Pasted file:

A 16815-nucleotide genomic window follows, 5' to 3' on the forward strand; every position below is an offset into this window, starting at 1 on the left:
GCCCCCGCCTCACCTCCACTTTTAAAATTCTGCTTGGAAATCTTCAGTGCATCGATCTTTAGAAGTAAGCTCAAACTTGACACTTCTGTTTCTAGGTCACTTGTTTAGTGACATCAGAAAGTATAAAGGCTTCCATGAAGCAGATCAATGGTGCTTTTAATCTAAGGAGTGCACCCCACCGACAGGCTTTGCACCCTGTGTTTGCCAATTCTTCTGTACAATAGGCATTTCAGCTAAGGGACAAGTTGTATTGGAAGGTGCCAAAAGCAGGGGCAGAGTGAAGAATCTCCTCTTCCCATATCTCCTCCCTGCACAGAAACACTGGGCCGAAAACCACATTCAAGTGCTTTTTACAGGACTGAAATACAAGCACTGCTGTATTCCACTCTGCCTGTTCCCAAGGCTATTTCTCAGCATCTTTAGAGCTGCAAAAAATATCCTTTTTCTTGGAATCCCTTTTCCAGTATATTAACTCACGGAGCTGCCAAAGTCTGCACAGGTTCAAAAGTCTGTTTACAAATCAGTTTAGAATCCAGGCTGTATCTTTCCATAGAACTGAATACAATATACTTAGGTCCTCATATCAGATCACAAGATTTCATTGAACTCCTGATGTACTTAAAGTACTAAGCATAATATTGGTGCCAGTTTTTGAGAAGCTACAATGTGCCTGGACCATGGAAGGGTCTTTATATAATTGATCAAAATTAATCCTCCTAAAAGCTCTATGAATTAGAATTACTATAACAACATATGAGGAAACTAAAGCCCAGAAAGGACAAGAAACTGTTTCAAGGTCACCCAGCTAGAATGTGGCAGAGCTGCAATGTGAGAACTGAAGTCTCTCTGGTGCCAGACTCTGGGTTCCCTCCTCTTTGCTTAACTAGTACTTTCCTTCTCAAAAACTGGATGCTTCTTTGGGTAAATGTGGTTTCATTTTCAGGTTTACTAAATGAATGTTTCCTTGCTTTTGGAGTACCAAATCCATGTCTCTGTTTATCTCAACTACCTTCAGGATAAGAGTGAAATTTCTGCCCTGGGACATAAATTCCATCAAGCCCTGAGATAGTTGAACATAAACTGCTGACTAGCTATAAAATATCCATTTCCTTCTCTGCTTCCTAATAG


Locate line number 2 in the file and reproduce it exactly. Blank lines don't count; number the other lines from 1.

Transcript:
GCCCCCGCCTCACCTCCACTTTTAAAATTCTGCTTGGAAATCTTCAGTGCATCGATCTTTAGAAGTAAGCTCAAACTTGACACTTCTGTTTCTAGGTCACTTGTTTAGTGACATCAGAAAGTATAAAGGCTTCCATGAAGCAGATCAATGGTGCTTTTAATCTAAGGAGTGCACCCCACCGACAGGCTTTGCACCCTGTGTTTGCCAATTCTTCTGTACAATAGGCATTTCAGCTAAGGGACAAGTTGTATTGGAAGGTGCCAAAAGCAGGGGCAGAGTGAAGAATCTCCTCTTCCCATATCTCCTCCCTGCACAGAAACACTGGGCCGAAAACCACATTCAAGTGCTTTTTACAGGACTGAAATACAAGCACTGCTGTATTCCACTCTGCCTGTTCCCAAGGCTATTTCTCAGCATCTTTAGAGCTGCAAAAAATATCCTTTTTCTTGGAATCCCTTTTCCAGTATATTAACTCACGGAGCTGCCAAAGTCTGCACAGGTTCAAAAGTCTGTTTACAAATCAGTTTAGAATCCAGGCTGTATCTTTCCATAGAACTGAATACAATATACTTAGGTCCTCATATCAGATCACAAGATTTCATTGAACTCCTGATGTACTTAAAGTACTAAGCATAATATTGGTGCCAGTTTTTGAGAAGCTACAATGTGCCTGGACCATGGAAGGGTCTTTATATAATTGATCAAAATTAATCCTCCTAAAAGCTCTATGAATTAGAATTACTATAACAACATATGAGGAAACTAAAGCCCAGAAAGGACAAGAAACTGTTTCAAGGTCACCCAGCTAGAATGTGGCAGAGCTGCAATGTGAGAACTGAAGTCTCTCTGGTGCCAGACTCTGGGTTCCCTCCTCTTTGCTTAACTAGTACTTTCCTTCTCAAAAACTGGATGCTTCTTTGGGTAAATGTGGTTTCATTTTCAGGTTTACTAAATGAATGTTTCCTTGCTTTTGGAGTACCAAATCCATGTCTCTGTTTATCTCAACTACCTTCAGGATAAGAGTGAAATTTCTGCCCTGGGACATAAATTCCATCAAGCCCTGAGATAGTTGAACATAAACTGCTGACTAGCTATAAAATATCCATTTCCTTCTCTGCTTCCTAATAG